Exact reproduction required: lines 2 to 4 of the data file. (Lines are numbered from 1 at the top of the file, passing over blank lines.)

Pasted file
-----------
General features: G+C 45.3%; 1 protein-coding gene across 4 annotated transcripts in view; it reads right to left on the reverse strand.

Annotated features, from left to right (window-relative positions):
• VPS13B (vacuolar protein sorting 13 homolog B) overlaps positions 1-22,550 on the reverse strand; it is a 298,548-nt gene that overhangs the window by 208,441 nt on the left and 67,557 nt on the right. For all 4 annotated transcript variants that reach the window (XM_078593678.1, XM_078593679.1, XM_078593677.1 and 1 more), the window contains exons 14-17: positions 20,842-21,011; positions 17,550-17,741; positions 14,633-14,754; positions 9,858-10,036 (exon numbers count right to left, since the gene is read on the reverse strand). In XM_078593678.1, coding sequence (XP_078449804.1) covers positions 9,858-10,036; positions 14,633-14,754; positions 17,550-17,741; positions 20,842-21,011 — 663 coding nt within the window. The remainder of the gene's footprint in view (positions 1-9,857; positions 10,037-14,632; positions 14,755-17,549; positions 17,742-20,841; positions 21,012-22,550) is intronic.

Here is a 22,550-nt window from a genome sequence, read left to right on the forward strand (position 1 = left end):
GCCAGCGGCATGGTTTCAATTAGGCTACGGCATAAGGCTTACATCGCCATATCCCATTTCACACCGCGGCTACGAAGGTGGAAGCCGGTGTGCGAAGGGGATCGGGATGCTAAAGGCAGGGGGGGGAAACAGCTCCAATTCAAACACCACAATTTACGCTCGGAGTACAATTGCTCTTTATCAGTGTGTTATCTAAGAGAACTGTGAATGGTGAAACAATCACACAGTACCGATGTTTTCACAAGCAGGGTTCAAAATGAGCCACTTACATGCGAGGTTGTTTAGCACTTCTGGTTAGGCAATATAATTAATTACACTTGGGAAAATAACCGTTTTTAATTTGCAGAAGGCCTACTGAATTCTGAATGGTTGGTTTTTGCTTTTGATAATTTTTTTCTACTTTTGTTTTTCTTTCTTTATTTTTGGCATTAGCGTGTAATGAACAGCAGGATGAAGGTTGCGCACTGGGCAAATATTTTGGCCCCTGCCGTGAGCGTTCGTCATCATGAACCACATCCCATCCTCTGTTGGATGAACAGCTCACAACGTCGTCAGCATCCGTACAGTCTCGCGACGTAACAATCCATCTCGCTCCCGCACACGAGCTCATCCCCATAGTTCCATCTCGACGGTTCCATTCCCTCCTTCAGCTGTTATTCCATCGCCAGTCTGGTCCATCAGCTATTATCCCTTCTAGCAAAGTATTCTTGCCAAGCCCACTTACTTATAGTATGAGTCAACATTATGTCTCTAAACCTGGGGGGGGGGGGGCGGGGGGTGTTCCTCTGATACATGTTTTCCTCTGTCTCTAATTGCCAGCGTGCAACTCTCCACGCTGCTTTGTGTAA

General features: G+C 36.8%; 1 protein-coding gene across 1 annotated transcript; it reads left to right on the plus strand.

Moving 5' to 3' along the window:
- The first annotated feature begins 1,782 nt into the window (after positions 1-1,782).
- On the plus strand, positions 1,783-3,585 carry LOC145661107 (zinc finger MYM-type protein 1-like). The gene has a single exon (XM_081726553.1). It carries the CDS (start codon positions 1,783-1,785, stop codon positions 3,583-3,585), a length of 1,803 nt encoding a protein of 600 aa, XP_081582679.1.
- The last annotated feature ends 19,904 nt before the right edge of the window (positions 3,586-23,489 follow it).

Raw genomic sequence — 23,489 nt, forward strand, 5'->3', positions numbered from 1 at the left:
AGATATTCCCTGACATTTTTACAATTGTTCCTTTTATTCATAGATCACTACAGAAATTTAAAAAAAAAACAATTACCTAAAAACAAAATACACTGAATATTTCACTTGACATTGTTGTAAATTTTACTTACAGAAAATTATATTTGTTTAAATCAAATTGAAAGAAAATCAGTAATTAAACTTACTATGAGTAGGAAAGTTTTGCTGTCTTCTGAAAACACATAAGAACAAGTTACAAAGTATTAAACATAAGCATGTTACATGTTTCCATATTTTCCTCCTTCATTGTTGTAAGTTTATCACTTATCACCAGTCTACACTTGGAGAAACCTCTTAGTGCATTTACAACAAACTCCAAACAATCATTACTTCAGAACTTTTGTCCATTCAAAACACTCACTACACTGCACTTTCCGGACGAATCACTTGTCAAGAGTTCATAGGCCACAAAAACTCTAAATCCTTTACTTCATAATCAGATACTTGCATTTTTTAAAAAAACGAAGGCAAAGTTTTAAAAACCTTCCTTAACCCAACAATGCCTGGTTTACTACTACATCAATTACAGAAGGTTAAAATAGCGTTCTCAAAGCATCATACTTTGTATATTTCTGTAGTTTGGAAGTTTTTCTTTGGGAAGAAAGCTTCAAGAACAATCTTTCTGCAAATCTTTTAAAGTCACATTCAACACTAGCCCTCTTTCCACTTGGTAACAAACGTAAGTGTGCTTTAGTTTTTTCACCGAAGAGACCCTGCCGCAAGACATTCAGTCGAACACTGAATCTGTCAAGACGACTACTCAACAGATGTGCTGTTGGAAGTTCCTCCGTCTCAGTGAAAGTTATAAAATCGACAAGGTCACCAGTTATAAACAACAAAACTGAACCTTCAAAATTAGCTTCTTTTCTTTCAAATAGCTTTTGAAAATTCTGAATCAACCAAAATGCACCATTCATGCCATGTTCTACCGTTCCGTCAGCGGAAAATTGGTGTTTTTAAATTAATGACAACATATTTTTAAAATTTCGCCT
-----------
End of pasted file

Annotated features, from left to right (window-relative positions):
• VPS13B (vacuolar protein sorting 13 homolog B) overlaps positions 1-22,550 on the reverse strand; it is a 298,548-nt gene that overhangs the window by 208,441 nt on the left and 67,557 nt on the right. For all 4 annotated transcript variants that reach the window (XM_078593678.1, XM_078593679.1, XM_078593677.1 and 1 more), the window contains exons 14-17: positions 20,842-21,011; positions 17,550-17,741; positions 14,633-14,754; positions 9,858-10,036 (exon numbers count right to left, since the gene is read on the reverse strand). In XM_078593678.1, coding sequence (XP_078449804.1) covers positions 9,858-10,036; positions 14,633-14,754; positions 17,550-17,741; positions 20,842-21,011 — 663 coding nt within the window. The remainder of the gene's footprint in view (positions 1-9,857; positions 10,037-14,632; positions 14,755-17,549; positions 17,742-20,841; positions 21,012-22,550) is intronic.

Here is a 22,550-nt window from a genome sequence, read left to right on the forward strand (position 1 = left end):